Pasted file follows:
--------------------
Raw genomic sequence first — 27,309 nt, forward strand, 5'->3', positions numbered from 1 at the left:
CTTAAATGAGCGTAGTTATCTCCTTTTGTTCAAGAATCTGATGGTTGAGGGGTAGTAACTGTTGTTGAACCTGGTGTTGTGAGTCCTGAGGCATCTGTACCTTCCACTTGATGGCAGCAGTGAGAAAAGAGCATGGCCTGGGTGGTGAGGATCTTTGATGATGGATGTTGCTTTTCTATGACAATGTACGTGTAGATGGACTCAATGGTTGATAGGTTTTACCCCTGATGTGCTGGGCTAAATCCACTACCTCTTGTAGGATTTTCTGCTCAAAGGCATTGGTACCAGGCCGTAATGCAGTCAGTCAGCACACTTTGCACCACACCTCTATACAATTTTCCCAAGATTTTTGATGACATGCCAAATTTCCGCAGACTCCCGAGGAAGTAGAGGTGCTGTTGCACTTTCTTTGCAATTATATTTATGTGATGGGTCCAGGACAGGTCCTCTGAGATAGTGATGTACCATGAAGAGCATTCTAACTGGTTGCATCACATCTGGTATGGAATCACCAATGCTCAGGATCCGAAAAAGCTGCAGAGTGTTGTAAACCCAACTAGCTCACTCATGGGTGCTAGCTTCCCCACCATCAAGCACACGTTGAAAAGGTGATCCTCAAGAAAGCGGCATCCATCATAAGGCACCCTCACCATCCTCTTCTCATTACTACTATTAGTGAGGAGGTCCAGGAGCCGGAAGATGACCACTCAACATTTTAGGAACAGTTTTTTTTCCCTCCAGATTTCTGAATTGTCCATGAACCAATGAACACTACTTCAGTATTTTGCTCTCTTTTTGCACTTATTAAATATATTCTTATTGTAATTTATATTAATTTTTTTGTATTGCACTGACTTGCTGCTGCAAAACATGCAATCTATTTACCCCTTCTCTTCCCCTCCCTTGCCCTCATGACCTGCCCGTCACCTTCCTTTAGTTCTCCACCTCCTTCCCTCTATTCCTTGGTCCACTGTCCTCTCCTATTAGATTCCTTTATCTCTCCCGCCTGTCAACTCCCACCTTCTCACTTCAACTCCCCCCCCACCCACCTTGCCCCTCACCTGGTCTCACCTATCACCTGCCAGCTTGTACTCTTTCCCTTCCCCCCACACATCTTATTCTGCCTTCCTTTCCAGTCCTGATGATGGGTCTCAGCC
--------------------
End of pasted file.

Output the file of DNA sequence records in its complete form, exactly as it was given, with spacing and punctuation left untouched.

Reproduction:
Raw genomic sequence first — 27,309 nt, forward strand, 5'->3', positions numbered from 1 at the left:
CTTAAATGAGCGTAGTTATCTCCTTTTGTTCAAGAATCTGATGGTTGAGGGGTAGTAACTGTTGTTGAACCTGGTGTTGTGAGTCCTGAGGCATCTGTACCTTCCACTTGATGGCAGCAGTGAGAAAAGAGCATGGCCTGGGTGGTGAGGATCTTTGATGATGGATGTTGCTTTTCTATGACAATGTACGTGTAGATGGACTCAATGGTTGATAGGTTTTACCCCTGATGTGCTGGGCTAAATCCACTACCTCTTGTAGGATTTTCTGCTCAAAGGCATTGGTACCAGGCCGTAATGCAGTCAGTCAGCACACTTTGCACCACACCTCTATACAATTTTCCCAAGATTTTTGATGACATGCCAAATTTCCGCAGACTCCCGAGGAAGTAGAGGTGCTGTTGCACTTTCTTTGCAATTATATTTATGTGATGGGTCCAGGACAGGTCCTCTGAGATAGTGATGTACCATGAAGAGCATTCTAACTGGTTGCATCACATCTGGTATGGAATCACCAATGCTCAGGATCCGAAAAAGCTGCAGAGTGTTGTAAACCCAACTAGCTCACTCATGGGTGCTAGCTTCCCCACCATCAAGCACACGTTGAAAAGGTGATCCTCAAGAAAGCGGCATCCATCATAAGGCACCCTCACCATCCTCTTCTCATTACTACTATTAGTGAGGAGGTCCAGGAGCCGGAAGATGACCACTCAACATTTTAGGAACAGTTTTTTTTCCCTCCAGATTTCTGAATTGTCCATGAACCAATGAACACTACTTCAGTATTTTGCTCTCTTTTTGCACTTATTAAATATATTCTTATTGTAATTTATATTAATTTTTTTGTATTGCACTGACTTGCTGCTGCAAAACATGCAATCTATTTACCCCTTCTCTTCCCCTCCCTTGCCCTCATGACCTGCCCGTCACCTTCCTTTAGTTCTCCACCTCCTTCCCTCTATTCCTTGGTCCACTGTCCTCTCCTATTAGATTCCTTTATCTCTCCCGCCTGTCAACTCCCACCTTCTCACTTCAACTCCCCCCCCACCCACCTTGCCCCTCACCTGGTCTCACCTATCACCTGCCAGCTTGTACTCTTTCCCTTCCCCCCACACATCTTATTCTGCCTTCCTTTCCAGTCCTGATGATGGGTCTCAGCC